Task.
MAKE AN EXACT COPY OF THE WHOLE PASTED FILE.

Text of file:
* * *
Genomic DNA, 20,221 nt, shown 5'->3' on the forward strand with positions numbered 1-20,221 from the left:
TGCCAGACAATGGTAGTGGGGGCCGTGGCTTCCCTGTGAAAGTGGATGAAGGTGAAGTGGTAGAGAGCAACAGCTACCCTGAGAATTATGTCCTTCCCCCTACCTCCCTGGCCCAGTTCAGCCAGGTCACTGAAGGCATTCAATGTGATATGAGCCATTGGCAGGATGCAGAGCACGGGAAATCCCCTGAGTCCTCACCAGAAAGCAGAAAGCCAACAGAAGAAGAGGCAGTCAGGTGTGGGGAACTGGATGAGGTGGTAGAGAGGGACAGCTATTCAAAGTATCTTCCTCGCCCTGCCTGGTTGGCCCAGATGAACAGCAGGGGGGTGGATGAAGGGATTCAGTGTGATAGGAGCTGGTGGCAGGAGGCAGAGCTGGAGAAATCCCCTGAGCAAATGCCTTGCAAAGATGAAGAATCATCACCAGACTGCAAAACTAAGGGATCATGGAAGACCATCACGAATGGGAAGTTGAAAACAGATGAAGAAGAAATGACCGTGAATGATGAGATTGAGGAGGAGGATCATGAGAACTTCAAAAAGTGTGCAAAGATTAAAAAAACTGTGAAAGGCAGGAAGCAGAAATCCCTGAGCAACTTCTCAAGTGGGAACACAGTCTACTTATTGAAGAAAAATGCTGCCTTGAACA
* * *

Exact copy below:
Genomic DNA, 20,221 nt, shown 5'->3' on the forward strand with positions numbered 1-20,221 from the left:
TGCCAGACAATGGTAGTGGGGGCCGTGGCTTCCCTGTGAAAGTGGATGAAGGTGAAGTGGTAGAGAGCAACAGCTACCCTGAGAATTATGTCCTTCCCCCTACCTCCCTGGCCCAGTTCAGCCAGGTCACTGAAGGCATTCAATGTGATATGAGCCATTGGCAGGATGCAGAGCACGGGAAATCCCCTGAGTCCTCACCAGAAAGCAGAAAGCCAACAGAAGAAGAGGCAGTCAGGTGTGGGGAACTGGATGAGGTGGTAGAGAGGGACAGCTATTCAAAGTATCTTCCTCGCCCTGCCTGGTTGGCCCAGATGAACAGCAGGGGGGTGGATGAAGGGATTCAGTGTGATAGGAGCTGGTGGCAGGAGGCAGAGCTGGAGAAATCCCCTGAGCAAATGCCTTGCAAAGATGAAGAATCATCACCAGACTGCAAAACTAAGGGATCATGGAAGACCATCACGAATGGGAAGTTGAAAACAGATGAAGAAGAAATGACCGTGAATGATGAGATTGAGGAGGAGGATCATGAGAACTTCAAAAAGTGTGCAAAGATTAAAAAAACTGTGAAAGGCAGGAAGCAGAAATCCCTGAGCAACTTCTCAAGTGGGAACACAGTCTACTTATTGAAGAAAAATGCTGCCTTGAACA